I guess one could still be able to edit /etc/fstab and reboot so changes could take effect.
 
Old 12-21-2006, 07:56 PM   #7
JimBass
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Yes and no. You could certainly edit /etc/fstab and reboot to have the changes take effect, but unless you copy things manually before hand, you can get into alot of trouble.

Say for example the OP had the now famous 500 Mb partition mounted as /var, and say for the sake of argument he had a 3 Gb /usr partition. Say he changes the mountpoints in /etc/fstab, then reboots. He'll hit a kernel panic, or some other serious error. Processes will try to place their run .pid file in /var/run, but although you mounted var in the bigger partition, you didn't move the subdirectories. /var/run/ just doesn't exist, so most/all services would fail to start.

The "safe" way to go would be to use a live CD, copy all the contents of /var to a 3rd location, copy the usr contents into the old /var partition, drop the old /var contents into the old /usr, then change /etc/fstab (swapping the usr and var mountpoints) then reboot and take out the live CD. Then you'll have a 3 Gb var with all necessary subdirectories, and a 500 Mb /usr.

Which is why I say kill that partiton scheme. 500 Mb is too small for anything other than /boot or swap, unless it is a tiny system.

Peace,
JimBass
 
Old 12-22-2006, 12:43 PM   #8
mushk45
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ok, I won't guess anymore!

BTW, my /var folder on Slackware 10.0 is about 24 mb's :P
 
Old 12-30-2006, 02:53 PM   #9
sarthor
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Registered: Apr 2005
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how to clear my cache directory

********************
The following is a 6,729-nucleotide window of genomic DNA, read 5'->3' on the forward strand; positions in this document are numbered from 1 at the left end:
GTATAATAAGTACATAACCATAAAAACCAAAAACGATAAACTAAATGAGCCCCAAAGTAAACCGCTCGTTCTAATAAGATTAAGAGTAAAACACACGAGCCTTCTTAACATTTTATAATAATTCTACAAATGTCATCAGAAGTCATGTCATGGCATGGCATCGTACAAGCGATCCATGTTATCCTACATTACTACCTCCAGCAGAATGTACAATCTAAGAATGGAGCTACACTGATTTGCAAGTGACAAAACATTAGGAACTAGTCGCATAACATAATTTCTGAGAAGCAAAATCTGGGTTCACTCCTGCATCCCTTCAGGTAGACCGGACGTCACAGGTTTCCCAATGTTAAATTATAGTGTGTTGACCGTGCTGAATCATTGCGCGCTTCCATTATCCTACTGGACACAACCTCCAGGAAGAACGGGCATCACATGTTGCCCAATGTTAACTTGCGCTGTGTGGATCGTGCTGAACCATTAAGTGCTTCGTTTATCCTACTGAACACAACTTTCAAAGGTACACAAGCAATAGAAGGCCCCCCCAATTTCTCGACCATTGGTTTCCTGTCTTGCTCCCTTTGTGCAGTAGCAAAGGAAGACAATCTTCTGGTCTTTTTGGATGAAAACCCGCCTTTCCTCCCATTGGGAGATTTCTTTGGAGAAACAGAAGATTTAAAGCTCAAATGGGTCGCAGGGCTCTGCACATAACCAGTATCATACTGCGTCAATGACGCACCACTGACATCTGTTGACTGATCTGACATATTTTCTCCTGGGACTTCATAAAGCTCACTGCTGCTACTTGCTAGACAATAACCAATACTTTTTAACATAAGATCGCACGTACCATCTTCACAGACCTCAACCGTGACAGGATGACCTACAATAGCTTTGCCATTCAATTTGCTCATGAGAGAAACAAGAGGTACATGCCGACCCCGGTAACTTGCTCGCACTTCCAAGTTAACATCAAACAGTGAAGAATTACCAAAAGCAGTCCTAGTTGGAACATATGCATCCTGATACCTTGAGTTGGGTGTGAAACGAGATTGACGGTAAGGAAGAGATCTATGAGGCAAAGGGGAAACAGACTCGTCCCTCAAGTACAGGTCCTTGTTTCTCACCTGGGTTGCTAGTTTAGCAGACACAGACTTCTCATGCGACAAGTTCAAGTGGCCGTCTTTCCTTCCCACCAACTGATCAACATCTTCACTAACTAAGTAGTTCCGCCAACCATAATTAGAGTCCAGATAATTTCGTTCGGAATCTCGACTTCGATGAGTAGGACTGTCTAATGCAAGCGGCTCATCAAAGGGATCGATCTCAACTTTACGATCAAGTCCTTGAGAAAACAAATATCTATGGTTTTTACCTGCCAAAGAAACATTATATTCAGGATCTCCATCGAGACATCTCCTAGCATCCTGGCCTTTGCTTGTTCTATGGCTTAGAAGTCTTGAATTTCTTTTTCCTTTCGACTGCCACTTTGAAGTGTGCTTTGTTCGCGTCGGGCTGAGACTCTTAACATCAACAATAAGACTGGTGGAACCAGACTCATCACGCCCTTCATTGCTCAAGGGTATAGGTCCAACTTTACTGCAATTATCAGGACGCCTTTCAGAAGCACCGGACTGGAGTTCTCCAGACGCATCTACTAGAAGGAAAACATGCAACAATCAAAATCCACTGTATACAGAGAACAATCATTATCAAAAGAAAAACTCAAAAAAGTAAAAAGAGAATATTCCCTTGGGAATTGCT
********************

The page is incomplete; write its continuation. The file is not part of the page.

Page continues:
HI,
I am using FC3, In squid.conf i have assigned cache_dir ufs /var/spool/squid 18000 16 256
and now when i am checking my cache by the command $du -mach /var/spool/squid it shows me 20 gb cache, And i am also getting some errors (Can not post that error now, i am somewhere else) in $tail -f /var/log/messeges, the Questoin that i want to ask, is How can i Clear my cache_dir (/var/spool/squid), by deleting and making dir again its creat error (may be the SElinux Error)I think thats permission error, I dont know what permission will it need in FC3,
Dear Friends i am new to linux, Hope you people will reply in the easy way to understand
Thank you all.

Last edited by sarthor; 12-30-2006 at 03:34 PM.
 
Old 12-30-2006, 03:35 PM   #10
masonm
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Quote:
Originally Posted by mushk45
ok, I won't guess anymore!

BTW, my /var folder on Slackware 10.0 is about 24 mb's :P
The size of /var varies (hence the name) depending on what you have running at any given time.

Most package/update managers, including RPM based ones like YUM, typically use a directory (usually cache) /var to store downloaded packages.

My Slack /var is around 654MB at the moment.

I would never recommend a /var of less than 1GB on any modern system and 3GB sounds more reasonable for a distro like FC.

The best way to move /var would be to use a LiveCD as already mentioned. You can work on the partitions and edit fstab as needed.

I normally recommend just creating a /var directory in / so that as long as / is a decent size you don't run into these sorts of problems.
 
Old 12-30-2006, 04:50 PM   #11
Electro
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With my Gentoo setup, I gave 2GB to /var and 500 MB for /var/log. About 200 MB is taken up in /var and 11 MB is taken up in /var/log.

The problem putting /var in the same partition where / is kept is the file /var/log/messages sometimes gets huge. To stop this from happening, I suggest a separate partition for /var/log. Though if /var is in the same partition where / is located and / is 100% full using man and some utilities will not work. Creating a partition for /var is actually better than placing in with the same partition where / is kept.

Most RPM based distributions gives you an option keeping or not keeping what is installed. By default they are set to keep, so you can uninstall it later. You can delete them to make more space, but you will not be able to find out what programs you have installed and you will not be able to uninstall them.
 
Old 12-30-2006, 08:45 PM   #12
masonm
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The size of /var/log/messages is the same regardless of whether /var is located in / or on it's own partition so I don't get your point. There really is no advantage to putting /var on a separate partition unless you're running a server.

The obvious disadvantage is exactly what the OP is struggling with.